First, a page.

During this time, in the juvenile justice arena, we joined together to observe the much lesser-known Month of Faith and Healing. As faith leaders and members of national human rights organizations Tru’ah and the National Juvenile Justice Network, we paused to take stock of our current system for dealing with youth in trouble with the law and call on others to do the same.
What we saw in our examination was deeply disturbing. Rather than a system grounded in ideas of forgiveness and redemption — a system in which the liberation of former slaves was apparent in the fair treatment of all youth — we saw a system that still bears the mark of our deepest national injustice and that perpetuates the historic inequities we so urgently need to shed. What we saw was undeniable disparities in treatment for youth of color at every stage of the system from arrest to referrals to juvenile court to detention to youth waived to adult court. The impact of these disparities destroys our children’s lives and demands action from all of us as moral citizens.
And while our home state of New Jersey has taken steps at rectifying this injustice through participation in Annie E. Casey’s Juvenile Detention Alternatives Initiative, we have clearly not yet finished wandering the desert to achieve true liberty. Our own New Jersey Juvenile Justice Commission’s report from Easter week (March 24) reported that 91.4 percent of youth detained are youth of color. We must ask ourselves how we can celebrate the sacrifice for the forgiveness of our sins or the deliverance of our ancestors while incarcerating our youth of color for sins for which we grant others redemption.
Many of these youth end up in the justice system because other systems fail them. They end up there because zero-tolerance policies in schools push kids into the streets for minor misbehavior; because an overburdened child welfare system can’t help their families; and often because schools and our behavioral health system do a very poor job of identifying and treating mental health issues and complex trauma in young people. This is a sign of a broken system, forcing us to ask ourselves, “Is this fair? Just? Moral?”
We are wandering in the desert. We have not yet been liberated. We must do better by our youth. Our youth deserve our forgiveness and a chance at redemption. New Jersey deserves liberation. Together, we can unite across denominations to support common-sense policies that call us to question the effect of our policies on youth of color and assess the impact on disparities.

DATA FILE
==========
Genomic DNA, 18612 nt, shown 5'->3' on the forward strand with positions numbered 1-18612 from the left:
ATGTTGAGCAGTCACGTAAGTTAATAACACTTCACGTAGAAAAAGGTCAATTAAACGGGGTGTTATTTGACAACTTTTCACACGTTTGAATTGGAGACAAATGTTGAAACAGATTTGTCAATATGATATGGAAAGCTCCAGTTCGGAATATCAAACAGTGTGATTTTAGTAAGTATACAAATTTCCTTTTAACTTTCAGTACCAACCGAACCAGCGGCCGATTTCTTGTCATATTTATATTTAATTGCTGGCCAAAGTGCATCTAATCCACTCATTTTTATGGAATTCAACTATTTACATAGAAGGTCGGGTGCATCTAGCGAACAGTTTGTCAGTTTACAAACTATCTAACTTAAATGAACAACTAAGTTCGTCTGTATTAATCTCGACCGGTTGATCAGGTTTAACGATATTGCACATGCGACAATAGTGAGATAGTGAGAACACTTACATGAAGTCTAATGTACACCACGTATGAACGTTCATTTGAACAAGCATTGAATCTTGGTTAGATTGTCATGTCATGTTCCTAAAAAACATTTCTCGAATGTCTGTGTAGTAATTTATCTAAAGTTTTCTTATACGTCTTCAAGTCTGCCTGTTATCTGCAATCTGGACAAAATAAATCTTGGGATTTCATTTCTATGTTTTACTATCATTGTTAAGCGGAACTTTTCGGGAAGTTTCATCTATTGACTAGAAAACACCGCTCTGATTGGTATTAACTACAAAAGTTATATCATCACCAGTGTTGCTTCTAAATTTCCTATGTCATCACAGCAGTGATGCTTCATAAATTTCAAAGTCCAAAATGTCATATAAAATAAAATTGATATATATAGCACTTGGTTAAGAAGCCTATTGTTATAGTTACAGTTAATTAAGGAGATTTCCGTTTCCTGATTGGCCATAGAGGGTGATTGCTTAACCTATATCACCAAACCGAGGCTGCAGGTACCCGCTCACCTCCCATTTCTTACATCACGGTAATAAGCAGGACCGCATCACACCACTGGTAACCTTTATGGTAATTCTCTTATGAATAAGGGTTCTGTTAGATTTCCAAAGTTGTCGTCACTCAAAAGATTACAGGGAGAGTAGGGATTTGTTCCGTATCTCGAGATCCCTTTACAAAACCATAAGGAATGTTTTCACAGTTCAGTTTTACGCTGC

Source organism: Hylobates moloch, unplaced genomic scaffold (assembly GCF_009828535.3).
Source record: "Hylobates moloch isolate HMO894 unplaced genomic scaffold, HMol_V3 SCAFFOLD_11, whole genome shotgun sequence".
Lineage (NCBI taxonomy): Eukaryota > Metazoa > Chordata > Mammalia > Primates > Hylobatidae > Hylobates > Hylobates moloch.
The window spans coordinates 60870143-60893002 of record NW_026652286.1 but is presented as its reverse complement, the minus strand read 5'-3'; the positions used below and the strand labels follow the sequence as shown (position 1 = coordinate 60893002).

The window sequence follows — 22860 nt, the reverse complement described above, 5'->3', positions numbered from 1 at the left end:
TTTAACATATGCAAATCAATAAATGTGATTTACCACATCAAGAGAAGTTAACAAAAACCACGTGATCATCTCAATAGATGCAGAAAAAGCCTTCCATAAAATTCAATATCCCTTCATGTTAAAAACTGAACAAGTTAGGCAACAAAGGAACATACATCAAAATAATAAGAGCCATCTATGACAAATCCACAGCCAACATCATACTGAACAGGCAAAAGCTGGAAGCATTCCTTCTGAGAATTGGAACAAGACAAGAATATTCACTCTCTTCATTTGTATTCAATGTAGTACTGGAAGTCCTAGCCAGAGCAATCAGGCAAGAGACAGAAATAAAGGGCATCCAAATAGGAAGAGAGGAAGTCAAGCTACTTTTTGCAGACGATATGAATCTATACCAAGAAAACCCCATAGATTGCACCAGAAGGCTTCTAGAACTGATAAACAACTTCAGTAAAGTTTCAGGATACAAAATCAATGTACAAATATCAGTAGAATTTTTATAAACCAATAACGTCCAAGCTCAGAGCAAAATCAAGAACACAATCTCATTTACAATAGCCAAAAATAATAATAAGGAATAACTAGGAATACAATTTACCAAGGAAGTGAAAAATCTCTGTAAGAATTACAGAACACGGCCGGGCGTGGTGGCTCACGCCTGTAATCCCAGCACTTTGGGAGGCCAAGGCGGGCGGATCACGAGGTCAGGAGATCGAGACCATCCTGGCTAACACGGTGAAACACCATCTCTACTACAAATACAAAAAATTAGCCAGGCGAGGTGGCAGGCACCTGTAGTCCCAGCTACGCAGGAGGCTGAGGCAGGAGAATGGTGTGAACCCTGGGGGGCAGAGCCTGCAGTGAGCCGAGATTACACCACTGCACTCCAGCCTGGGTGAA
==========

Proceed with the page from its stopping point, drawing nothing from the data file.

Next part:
We can ensure that youth are not unfairly criminalized by punitive school discipline policies and make sure that all youth in trouble with the law have competent legal counsel to shepherd them through the system. We can eliminate the unnecessary transfer of so many youth (in New Jersey, 90 percent of them youth of color, according to a study by the New Jersey Parents’ Caucus) to adult court and the adult prison system.
As we celebrate these holy days, we call for healing. Just as the pope washed the feet of young people at a youth detention center, we must be willing to display humility if we hope to cleanse injustice and heal communities. We open our arms to other faith leaders and congregations to join us in calling attention to the plight of youth in our justice system and pursue solutions based in redemption, not retaliation. And we ask our congregations to stand up and speak out for a moral system that treats our children justly.
There are also immediate practical steps we can take. Those of us in New Jersey can support the adoption of Senate Bill 677, sponsored by Sen. Ronald L. Rice, which would require our legislature to issue racial impact statements to assess whether proposed legislation will have a disproportionate racial impact.
Nationwide, we can all support the reauthorization of the Juvenile Justice and Delinquency Prevention Act, which includes new provisions requiring states to make meaningful progress on racial disparities.
But this is only the beginning. We must ensure that our society begins to see youth in the justice system as children who we have failed, as children capable of redemption, as children who can and will make positive contributions to our community.
Rabbi David C. Levy is the rabbi of Temple Shalom in Succasunna, New Jersey, a member of Tru’ah and served as the Jewish chaplain for Marion Federal Penitentiary in Marion, Illinois.
The Rev. Charles F. Boyer, pastor of Bethel African Methodist Episcopal Church in Woodbury, New Jersey, and coordinator of the Covenant Project to Eradicate Mass Incarceration.
More related articles: